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In 2003 SEP started a Linux Cluster Initiative with some of its industrial sponsors. This initiative proved funds for three additional Beowulf clusters from [[http://www.californiadigital.com/| California Digital ]]. The first cluster, bought in 2003, consisted of 40 dual 2.4 xeon processors with 2 GBs of ram per node. For applications that are memory intensive in 2003 we also bought an 8 node, dual 2.4 xeon cluster with 6 gigabytes of RAM (the maximum practical memory for a 32 bit chip). Our memory needs continue to grow so in January 2005 we bought a 32 node, dual Xeon64 cluster. Half of the nodes with 4 GB of ram, the other half with 8 GB. | In 2003 SEP started a Linux Cluster Initiative with some of its industrial sponsors. This initiative proved funds for three additional Beowulf clusters from [[http://www.californiadigital.com/| California Digital ]]. The first cluster, bought in 2003, consisted of 40 dual 2.4 xeon processors with 2 GBs of ram per node. For applications that are memory intensive in 2003 we also bought an 8 node, dual 2.4 xeon cluster with 6 gigabytes of RAM (the maximum practical memory for a 32 bit chip). Our memory needs continue to grow so in January 2005 we bought a 32 node, dual Xeon64 cluster. Half of the nodes with 4 GB of ram, the other half with 8 GB. | ||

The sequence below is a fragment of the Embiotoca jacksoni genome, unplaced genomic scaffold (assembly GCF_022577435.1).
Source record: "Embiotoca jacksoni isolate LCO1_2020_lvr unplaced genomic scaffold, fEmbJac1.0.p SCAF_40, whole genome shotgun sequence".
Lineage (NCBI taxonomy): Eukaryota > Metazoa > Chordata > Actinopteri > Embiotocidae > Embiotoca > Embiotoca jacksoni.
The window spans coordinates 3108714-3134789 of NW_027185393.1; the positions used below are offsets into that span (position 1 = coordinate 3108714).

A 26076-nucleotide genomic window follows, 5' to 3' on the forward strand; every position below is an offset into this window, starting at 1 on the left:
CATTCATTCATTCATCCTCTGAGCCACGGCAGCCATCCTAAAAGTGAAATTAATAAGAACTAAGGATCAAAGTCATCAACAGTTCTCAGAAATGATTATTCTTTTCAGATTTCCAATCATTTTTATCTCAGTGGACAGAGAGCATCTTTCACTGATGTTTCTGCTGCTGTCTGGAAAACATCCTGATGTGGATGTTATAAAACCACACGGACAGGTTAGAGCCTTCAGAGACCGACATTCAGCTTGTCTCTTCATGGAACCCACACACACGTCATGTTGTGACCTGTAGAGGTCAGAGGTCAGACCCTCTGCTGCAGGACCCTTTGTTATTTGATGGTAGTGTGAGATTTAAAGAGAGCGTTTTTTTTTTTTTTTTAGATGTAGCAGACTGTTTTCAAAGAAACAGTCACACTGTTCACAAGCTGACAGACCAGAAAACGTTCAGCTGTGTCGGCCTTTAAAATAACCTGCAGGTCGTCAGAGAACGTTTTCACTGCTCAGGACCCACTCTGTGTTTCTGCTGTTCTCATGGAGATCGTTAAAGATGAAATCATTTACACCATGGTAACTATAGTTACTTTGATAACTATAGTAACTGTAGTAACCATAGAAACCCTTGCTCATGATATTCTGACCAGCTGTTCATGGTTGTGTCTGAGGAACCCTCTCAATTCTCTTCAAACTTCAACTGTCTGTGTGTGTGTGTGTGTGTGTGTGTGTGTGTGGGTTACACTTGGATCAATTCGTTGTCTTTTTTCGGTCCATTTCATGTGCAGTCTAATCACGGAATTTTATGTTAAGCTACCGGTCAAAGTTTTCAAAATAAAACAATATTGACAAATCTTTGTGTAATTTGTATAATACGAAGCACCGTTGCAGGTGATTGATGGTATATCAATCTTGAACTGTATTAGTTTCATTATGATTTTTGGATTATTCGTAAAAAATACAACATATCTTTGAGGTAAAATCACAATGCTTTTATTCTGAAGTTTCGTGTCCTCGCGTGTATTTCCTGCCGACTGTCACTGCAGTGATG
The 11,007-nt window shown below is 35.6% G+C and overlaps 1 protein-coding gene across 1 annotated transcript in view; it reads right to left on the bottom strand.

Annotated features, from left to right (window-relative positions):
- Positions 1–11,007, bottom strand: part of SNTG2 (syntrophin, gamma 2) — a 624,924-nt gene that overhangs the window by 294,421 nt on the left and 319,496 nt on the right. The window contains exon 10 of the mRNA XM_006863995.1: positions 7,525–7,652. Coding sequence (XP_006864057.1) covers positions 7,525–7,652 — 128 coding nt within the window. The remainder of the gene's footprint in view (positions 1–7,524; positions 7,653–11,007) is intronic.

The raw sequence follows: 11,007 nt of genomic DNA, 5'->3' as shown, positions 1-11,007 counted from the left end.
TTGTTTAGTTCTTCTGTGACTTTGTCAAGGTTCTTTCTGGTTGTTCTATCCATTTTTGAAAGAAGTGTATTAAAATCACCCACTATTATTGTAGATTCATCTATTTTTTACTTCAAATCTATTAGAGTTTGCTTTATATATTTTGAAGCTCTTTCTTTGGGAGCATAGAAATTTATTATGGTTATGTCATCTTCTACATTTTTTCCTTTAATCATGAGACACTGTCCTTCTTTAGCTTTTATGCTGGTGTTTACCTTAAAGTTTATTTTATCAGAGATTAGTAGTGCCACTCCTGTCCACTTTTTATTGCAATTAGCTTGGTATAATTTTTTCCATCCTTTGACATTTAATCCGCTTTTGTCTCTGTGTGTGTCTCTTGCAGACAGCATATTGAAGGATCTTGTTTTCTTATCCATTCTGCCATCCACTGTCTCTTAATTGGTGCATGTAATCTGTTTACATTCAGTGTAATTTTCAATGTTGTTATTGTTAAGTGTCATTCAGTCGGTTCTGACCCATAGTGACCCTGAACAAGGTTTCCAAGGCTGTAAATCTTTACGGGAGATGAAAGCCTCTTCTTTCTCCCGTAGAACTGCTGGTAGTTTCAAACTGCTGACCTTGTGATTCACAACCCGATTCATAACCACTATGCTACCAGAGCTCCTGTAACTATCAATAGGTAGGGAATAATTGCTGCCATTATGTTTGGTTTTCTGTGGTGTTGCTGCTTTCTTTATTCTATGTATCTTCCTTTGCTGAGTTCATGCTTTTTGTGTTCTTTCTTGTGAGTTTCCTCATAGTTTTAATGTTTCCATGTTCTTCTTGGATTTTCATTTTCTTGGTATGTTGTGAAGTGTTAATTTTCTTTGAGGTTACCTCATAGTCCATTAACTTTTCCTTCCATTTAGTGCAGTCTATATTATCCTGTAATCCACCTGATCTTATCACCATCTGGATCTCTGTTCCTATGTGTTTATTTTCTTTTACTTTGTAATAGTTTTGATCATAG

- | SEP researchers use these computer facilities to develop parallel applications to solve computationally intensive problems such as: | + | SEP researchers use these computer facilities to develop parallel applications to solve computationally intensive problems, such as: |

* 2-D and 3-D prestack and poststack imaging and inversion | * 2-D and 3-D prestack and poststack imaging and inversion |